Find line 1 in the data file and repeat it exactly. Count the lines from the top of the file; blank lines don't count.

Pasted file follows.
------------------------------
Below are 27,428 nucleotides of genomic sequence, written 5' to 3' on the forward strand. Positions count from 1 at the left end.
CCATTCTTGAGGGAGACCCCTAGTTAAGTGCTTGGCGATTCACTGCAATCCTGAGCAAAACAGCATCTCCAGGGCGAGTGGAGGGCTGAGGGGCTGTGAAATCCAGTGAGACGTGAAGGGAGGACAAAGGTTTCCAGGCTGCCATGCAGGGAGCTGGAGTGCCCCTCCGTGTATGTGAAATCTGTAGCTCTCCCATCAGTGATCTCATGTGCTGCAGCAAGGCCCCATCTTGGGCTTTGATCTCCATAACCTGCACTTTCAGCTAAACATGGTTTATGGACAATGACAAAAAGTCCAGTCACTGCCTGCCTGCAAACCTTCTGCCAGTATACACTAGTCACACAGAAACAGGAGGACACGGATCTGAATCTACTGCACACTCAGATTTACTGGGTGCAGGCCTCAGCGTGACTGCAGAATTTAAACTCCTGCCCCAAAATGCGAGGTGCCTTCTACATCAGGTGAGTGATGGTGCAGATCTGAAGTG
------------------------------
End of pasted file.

Below are 27,428 nucleotides of genomic sequence, written 5' to 3' on the forward strand. Positions count from 1 at the left end.